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Sovereign Wealth Funds Briefing 02.Oct 2012

Posted on 02 October 2012 by VRS |  Email |Print

Abu Dhabi Investment Authority, among the world’s biggest sovereign wealth funds, named Colm Lanigan head of Principal Investments in its private equity unit. Lanigan, who formerly worked at Credit Suisse First Boston (CSGN) and his own private equity firm, starts immediately and reports to Hareb Al Darmaki, executive director of the fund’s private equity department, ADIA said.
Abu Dhabi, capital of the United Arab Emirates and home to about 6 percent of the world’s proven oil reserves, is trying to diversify away from oil by investing globally. ADIA invests across more than 24 asset classes, including equities, fixed income and private equity, where it takes minority stakes………………………………………..Full Article: Source

Posted on 02 October 2012 by VRS |  Email |Print

Mongolia is modeling its new approach on the framework established by Chile, which has used its copper earnings to create well-run stabilization and sovereign wealth funds. Implementation remains a big question mark, especially in the volatile political climate that has followed Mongolia’s parliamentary elections in June.
But if the government succeeds in carrying out its plans, it could anchor the economy for generations to come. “The first step is to establish a really prudent fiscal policy — especially in countries like Mongolia where you are likely to see these patterns of booms and busts, driven by commodities prices and budget expenditures, unless you have a really solid fiscal structure in place,” says Eric Parrado, a former manager of Chile’s stabilization and sovereign wealth funds who is advising Mongolia………………………………………..Full Article: Source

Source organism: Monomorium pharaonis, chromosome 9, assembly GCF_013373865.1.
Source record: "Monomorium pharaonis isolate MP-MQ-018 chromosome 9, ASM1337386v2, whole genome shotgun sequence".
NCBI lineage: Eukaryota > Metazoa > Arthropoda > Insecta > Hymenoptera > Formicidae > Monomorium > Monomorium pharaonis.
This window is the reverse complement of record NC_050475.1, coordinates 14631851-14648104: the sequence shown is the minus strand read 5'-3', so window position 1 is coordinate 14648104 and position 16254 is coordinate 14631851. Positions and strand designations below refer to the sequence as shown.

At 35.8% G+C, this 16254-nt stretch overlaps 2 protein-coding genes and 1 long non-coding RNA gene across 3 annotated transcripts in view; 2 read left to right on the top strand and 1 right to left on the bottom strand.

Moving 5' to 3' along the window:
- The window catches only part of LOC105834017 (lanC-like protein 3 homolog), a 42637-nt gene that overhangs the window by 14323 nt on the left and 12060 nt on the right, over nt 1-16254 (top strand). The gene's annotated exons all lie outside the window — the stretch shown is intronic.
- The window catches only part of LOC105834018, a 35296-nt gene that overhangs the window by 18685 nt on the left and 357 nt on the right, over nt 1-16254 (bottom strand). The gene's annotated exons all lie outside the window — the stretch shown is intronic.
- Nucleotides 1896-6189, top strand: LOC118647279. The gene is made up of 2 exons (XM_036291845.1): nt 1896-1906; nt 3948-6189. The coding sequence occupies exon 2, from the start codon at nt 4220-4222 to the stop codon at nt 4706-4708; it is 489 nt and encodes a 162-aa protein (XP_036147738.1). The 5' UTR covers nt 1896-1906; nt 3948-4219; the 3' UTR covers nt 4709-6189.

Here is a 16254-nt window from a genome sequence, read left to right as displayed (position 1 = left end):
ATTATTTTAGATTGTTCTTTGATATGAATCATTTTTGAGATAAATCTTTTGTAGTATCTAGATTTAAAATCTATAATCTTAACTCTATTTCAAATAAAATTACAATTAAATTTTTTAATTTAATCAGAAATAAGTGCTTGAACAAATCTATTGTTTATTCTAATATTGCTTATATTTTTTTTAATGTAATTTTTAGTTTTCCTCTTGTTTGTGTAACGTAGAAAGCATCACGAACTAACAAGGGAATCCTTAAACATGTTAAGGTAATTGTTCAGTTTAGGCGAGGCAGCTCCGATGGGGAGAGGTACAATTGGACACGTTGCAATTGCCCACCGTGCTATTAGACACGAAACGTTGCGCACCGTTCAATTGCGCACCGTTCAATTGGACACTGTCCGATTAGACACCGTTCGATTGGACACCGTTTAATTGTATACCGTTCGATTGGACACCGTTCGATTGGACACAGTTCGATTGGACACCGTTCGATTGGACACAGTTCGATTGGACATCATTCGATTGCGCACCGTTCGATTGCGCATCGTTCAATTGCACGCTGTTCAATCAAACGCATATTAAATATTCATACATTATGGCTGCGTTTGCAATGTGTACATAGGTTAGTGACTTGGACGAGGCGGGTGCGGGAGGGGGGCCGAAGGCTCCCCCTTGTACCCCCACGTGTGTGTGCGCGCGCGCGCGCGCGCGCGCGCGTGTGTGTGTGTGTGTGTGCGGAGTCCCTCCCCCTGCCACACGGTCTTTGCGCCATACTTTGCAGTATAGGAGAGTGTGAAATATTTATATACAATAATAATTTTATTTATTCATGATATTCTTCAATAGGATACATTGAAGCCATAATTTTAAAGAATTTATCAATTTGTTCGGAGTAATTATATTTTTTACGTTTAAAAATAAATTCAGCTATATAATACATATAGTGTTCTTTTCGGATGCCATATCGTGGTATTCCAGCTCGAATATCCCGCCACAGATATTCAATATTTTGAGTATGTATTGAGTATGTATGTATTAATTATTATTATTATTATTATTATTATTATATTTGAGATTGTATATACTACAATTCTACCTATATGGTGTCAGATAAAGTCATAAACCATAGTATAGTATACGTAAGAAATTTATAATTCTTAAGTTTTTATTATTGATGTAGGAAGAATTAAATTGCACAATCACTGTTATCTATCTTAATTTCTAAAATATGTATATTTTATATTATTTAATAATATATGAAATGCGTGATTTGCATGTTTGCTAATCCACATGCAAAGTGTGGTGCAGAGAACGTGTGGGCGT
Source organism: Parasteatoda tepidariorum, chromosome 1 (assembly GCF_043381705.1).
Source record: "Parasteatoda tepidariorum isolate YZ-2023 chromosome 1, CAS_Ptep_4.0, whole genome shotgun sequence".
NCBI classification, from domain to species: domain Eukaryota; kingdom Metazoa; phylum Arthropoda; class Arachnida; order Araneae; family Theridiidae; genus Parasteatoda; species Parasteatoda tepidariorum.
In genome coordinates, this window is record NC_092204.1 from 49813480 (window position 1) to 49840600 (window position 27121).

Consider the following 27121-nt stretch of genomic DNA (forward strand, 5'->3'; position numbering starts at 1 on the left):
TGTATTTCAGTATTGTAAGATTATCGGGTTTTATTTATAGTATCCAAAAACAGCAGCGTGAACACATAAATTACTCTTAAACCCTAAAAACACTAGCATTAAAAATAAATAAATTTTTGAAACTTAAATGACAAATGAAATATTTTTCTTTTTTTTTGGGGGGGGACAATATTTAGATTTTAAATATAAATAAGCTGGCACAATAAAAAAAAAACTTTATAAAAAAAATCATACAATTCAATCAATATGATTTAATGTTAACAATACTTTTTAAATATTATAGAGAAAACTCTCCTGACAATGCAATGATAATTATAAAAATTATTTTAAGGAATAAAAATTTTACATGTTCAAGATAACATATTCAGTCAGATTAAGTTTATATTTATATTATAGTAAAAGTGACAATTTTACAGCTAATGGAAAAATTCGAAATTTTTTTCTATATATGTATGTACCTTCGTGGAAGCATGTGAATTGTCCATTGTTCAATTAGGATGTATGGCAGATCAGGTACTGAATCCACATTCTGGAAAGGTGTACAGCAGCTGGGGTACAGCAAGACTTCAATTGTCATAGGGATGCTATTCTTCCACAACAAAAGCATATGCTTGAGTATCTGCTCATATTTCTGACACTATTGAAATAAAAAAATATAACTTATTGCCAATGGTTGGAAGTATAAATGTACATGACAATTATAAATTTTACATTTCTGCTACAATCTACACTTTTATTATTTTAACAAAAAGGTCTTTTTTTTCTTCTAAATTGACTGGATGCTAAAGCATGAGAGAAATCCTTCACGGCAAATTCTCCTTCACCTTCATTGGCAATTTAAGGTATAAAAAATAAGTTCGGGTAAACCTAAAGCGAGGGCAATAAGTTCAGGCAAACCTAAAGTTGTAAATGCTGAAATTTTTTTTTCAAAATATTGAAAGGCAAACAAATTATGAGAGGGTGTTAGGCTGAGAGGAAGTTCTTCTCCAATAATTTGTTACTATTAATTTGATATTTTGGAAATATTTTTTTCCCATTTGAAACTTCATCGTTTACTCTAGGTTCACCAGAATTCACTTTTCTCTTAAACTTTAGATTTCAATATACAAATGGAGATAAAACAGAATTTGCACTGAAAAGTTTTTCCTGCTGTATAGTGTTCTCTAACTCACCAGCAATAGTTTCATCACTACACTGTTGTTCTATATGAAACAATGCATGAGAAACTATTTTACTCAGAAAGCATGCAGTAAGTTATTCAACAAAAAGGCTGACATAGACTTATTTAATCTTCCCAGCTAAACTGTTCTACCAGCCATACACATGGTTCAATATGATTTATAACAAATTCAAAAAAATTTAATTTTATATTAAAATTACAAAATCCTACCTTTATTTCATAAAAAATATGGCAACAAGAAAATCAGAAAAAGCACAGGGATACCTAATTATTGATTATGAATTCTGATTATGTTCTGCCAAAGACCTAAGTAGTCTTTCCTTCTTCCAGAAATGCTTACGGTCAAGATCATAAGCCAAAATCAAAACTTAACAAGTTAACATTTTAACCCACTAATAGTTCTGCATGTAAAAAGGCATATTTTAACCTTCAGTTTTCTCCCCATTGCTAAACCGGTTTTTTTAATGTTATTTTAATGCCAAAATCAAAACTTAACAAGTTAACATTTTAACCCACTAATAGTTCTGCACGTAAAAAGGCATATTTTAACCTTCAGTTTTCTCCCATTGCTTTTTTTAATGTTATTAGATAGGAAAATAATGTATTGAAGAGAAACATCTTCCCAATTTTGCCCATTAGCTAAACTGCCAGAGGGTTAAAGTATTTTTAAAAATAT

Posted on 02 October 2012 by VRS |  Email |Print

A possible referendum on Slovenia’s sovereign wealth fund would delay the formation of the body meant to put state assets under its control by two or three months, Finance Minister Janez Sustersic said in an interview with public broadcaster TV Slovenija.
The threat by the opposition Social Democrats to call a plebiscite on the fund, which was approved by Parliament on Sept. 28, “would not be an optimal way to move forward,” Sustersic told the broadcaster………………………………………..Full Article: Source

Posted on 02 October 2012 by VRS |  Email |Print

It’s a big day on Tuesday for investment banker Uche Orji and, potentially, for Nigeria’s future fiscal stability, too. Orji, who has worked at JP Morgan, Goldman Sachs and most recently UBS, in New York, starts on Tuesday as CEO of the Nigerian Sovereign Investment Authority.
His job will be to establish and manage the country’s proposed $1bn sovereign wealth fund, which is meant to safeguard some oil revenue for later use. Given the many billions of petrodollars squandered or stolen by senior officials in recent decades, few dispute that the SWF is a good idea. But it has not been welcomed by all………………………………………..Full Article: Source

Posted on 02 October 2012 by VRS |  Email |Print

Worried by the high level of corruption and habitual mismanagement of the national wealth over the years, analysts are canvassing transparency and sound corporate governance in the management of the Sovereign Wealth Fund (SWF).
Nigeria ranks along with Angola and Ghana as countries that have not made any appreciable progress with their SWFs. While Angola and Ghana are relative new comers in oil production, and are in the process of establishing their own SWFs, Nigeria has been producing crude oil since 1958, longer than all the SWFs except that of Kuwait, which has saved $292 billion since 1953 from its oil earnings………………………………………..Full Article: Source

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